Investor: Luckin Coffee Will Overtake Starbucks in China

    After accusations of fraud and going through bankruptcy, the rapidly growing coffee chain is witnessing a massive turnaround, according to one hedge fund manager. 

    Growth | November 9, 2022 | Ben Coley
     Street view of Chinese people leaving a Luckin Coffee shop in Wuhan China.

    istock/Julien Viry

    Luckin Coffee earned $107 million in net profit in 2021, its first time achieving annual profit.

    China-based Luckin Coffee is witnessing a "miracle" turnaround, nearly three years after an anonymous 89-page report initiated a major fraud saga. 

    The person who declared this comeback, ironically, is the same individual who made those allegations in early 2020. Hedge-fund manager Sean Ma runs Beijing-based Snow Lake Capital, which acquired a minority stake in the chain, according to the Wall Street Journal. He told the publication that he expects Luckin to now overtake Starbucks in China.

    Ma reportedly released a slide presentation and 81-page report making the case for this prediction, including the assertion that Luckin should be valued at $15 billion based on $390 million profit in 2024 and a multiple of 35 times earnings. 

    “I’m telling the world this is a good company. I have vetted it. I have done my homework,” Ma told the Wall Street Journal in an interview. 

    Luckin's controversy began January 2020 when short seller Muddy Waters received a report alleging numerous fraud claims, including inflation of revenue and profit. The document said when the coffee chain went public in May 2019 with its $645 million IPO, it was a "fundamentally broken business attempting to instill the culture of drinking coffee into Chinese consumers through cut-throat discounts and free giveaway coffee."

    After an audit raised questions, the brand began an internal investigation and found that its COO fabricated hundreds of millions of dollars over multiple financial quarters. The news cut more than $5 billion from its valuation, or 75 percent of the company's market value. An independent committee, which examined more than 550,000 documents and interviewed more than 60 witnesses, found that revenue was inflated by $302 million in 2019 and expenses were inflated by $191 million.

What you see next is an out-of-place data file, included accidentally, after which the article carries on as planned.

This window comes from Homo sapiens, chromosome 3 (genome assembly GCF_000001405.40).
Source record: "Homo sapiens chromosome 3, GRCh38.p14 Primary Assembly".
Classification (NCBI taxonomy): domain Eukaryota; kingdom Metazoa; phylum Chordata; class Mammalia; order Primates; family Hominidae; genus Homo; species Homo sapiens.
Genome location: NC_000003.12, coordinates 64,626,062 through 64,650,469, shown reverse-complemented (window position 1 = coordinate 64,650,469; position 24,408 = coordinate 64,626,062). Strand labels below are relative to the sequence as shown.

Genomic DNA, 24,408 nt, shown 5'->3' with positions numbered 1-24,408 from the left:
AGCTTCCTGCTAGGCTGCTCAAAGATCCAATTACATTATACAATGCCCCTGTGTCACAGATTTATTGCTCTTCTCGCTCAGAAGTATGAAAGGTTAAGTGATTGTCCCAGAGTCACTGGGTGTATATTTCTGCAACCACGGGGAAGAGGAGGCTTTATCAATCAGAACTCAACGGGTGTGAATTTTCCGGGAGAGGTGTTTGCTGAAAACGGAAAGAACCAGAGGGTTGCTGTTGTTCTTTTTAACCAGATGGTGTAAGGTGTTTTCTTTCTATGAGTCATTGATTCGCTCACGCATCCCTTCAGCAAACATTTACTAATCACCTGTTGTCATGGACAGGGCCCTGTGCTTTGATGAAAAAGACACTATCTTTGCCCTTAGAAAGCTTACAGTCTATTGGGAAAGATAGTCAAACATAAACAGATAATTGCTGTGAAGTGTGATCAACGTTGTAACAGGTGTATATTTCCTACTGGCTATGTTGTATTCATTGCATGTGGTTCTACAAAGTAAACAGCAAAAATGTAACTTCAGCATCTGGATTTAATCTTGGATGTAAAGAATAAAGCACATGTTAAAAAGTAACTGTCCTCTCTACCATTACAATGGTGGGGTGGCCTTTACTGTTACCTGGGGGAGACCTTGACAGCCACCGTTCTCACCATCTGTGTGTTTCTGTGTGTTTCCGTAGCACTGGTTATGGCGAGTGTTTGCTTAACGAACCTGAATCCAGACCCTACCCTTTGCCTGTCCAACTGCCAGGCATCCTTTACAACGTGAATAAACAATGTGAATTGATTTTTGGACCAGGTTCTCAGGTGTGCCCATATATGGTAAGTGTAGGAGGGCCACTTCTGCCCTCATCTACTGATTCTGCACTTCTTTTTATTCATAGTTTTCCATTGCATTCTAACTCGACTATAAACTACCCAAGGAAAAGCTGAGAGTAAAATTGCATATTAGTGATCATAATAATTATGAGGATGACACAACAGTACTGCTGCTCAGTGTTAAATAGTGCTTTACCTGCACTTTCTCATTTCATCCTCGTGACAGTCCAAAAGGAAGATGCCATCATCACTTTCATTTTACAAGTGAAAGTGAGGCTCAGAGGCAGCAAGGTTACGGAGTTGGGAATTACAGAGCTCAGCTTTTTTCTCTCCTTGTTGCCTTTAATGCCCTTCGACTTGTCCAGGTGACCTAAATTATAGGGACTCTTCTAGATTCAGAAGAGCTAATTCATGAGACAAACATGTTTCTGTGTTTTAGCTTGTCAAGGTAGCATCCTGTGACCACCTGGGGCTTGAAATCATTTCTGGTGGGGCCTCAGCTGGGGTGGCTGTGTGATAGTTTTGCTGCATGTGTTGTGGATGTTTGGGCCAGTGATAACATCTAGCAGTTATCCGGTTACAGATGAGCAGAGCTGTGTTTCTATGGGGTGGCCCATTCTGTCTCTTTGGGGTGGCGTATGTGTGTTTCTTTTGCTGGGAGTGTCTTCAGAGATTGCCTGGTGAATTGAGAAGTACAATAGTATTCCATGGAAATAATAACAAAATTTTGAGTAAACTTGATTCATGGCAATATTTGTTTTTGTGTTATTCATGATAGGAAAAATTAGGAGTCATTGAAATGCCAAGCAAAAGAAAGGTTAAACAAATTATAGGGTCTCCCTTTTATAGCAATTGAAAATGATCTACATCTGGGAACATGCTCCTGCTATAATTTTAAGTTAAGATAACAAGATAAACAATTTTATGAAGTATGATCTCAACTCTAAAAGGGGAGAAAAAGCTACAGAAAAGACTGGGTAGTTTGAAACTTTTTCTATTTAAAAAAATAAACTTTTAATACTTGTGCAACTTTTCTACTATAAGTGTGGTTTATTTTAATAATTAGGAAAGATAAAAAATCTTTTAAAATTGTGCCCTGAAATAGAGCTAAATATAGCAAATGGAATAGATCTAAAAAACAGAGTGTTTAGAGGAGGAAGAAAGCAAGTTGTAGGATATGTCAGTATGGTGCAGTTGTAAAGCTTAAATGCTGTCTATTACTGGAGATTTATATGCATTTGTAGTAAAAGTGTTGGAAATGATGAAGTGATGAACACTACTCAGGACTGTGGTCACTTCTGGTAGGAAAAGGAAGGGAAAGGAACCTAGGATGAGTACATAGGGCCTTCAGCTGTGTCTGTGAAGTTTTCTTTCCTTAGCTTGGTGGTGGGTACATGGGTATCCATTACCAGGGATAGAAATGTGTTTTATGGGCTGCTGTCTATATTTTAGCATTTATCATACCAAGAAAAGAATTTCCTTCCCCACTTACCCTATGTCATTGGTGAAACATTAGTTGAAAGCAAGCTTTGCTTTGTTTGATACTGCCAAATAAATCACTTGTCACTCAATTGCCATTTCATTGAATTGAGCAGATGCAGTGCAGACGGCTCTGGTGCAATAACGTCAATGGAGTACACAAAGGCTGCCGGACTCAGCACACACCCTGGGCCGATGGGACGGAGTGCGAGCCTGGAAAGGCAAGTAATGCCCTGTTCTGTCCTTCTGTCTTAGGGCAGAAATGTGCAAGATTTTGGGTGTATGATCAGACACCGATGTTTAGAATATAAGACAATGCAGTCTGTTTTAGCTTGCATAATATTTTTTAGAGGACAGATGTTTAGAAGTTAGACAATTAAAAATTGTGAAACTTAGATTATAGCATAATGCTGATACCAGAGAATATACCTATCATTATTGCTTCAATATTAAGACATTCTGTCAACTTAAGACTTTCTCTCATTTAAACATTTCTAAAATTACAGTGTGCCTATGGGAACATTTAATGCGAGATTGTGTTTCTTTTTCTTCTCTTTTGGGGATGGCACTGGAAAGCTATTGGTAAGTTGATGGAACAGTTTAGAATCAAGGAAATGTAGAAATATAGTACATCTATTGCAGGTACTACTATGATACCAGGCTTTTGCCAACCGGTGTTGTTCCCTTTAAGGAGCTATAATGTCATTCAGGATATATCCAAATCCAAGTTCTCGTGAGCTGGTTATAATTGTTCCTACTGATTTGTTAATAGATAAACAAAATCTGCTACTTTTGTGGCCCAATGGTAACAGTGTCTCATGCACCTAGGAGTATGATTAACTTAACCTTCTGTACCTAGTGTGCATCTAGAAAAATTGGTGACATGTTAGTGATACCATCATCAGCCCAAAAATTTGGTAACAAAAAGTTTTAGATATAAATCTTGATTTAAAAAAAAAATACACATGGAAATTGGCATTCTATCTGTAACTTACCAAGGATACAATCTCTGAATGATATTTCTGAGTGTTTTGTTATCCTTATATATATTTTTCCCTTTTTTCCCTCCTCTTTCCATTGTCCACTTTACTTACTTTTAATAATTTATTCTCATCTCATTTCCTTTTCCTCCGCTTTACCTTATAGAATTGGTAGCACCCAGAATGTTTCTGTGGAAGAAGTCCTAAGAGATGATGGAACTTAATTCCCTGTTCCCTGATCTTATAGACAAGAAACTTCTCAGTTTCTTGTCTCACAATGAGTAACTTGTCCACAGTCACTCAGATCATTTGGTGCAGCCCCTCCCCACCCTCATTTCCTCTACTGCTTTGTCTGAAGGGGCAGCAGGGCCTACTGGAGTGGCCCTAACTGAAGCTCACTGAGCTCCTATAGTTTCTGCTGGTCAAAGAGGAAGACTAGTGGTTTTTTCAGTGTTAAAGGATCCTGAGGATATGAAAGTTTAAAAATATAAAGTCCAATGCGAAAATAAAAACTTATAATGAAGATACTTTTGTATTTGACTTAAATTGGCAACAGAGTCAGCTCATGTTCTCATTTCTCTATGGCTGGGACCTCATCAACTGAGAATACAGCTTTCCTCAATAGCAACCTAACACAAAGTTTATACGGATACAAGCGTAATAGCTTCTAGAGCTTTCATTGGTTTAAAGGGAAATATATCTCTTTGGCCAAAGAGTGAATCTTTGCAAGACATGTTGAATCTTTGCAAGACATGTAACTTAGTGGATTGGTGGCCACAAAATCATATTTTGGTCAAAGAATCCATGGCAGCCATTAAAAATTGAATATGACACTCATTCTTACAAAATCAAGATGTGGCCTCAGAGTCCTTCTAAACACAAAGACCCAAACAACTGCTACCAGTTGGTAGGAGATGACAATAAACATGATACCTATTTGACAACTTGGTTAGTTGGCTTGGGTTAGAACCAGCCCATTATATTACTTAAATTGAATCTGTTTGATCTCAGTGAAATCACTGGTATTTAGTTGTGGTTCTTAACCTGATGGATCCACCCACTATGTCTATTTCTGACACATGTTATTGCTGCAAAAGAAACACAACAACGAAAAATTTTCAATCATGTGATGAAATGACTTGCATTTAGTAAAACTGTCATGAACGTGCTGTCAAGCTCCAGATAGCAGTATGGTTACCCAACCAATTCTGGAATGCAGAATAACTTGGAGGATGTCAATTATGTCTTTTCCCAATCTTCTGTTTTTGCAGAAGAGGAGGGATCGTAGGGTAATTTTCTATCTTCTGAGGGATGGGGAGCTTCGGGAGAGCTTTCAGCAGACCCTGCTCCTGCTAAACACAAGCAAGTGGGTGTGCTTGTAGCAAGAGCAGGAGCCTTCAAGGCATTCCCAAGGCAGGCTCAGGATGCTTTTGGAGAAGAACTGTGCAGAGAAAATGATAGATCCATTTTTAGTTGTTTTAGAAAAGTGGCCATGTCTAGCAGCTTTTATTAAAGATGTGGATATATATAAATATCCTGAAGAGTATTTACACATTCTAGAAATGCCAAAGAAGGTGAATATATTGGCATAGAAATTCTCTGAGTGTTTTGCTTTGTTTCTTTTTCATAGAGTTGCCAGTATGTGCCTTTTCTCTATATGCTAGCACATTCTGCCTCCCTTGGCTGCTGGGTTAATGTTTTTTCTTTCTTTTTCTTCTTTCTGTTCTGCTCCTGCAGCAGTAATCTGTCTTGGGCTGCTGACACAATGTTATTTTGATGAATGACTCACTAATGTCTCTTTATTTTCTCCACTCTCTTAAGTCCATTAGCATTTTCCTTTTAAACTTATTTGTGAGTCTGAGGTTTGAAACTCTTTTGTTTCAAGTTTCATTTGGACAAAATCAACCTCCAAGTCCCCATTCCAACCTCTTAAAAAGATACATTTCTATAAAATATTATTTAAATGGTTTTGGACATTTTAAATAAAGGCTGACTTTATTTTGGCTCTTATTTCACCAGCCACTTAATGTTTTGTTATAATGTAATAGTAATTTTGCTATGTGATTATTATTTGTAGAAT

The company spiraled further from there. Luckin was delisted from Nasdaq and removed its COO, CEO, chairman, and several other employees, which didn't come without controversy. The SEC slapped the brand with an $180 million fine, and in early 2021, the company declared bankruptcy to restructure debt and negotiations with stakeholders. 

    The Wall Street Journal said Luckin emerged from bankruptcy in March and is now run by Chinese private equity firm Centurium Capital, which injected $240 million worth of capital in the spring of 2021. The brand notched $107 million in net profit in 2021—it's first time achieving annual profit—and shares have risen more than 80 percent in 2022, placing the company's valuation at $4.4 billion. 

    Luckin finished June with 7,195 shops, up from 4,803 at the end of 2020. Same-store sales grew 41.2 percent in its second quarter ending June 30, and net revenue increased 72.4 percent to $493.2 million. Store-level operating profit margin was 30.6 percent compared to 23.1 percent in 2021. In comparison, Starbuck's comps in China decreased 16 percent in the 13-week quarter ending October 2, driven by a 17 percent drop in transactions. Revenue was $775.6 million, down 20 percent from $964 million in the year-ago period. Starbucks had 6,021 stores at the start of October. 

    Starbucks blamed sales declines on COVID restrictions across the country. Ma said Luckin has weathered these obstacles with its grab-and-go focus. The hedge-fund manager noted in his report that Luckin is building sales with coffee-based beverages and coconut milk lattes. The growth plan is to enter smaller cities, while Starbucks remains in larger markets.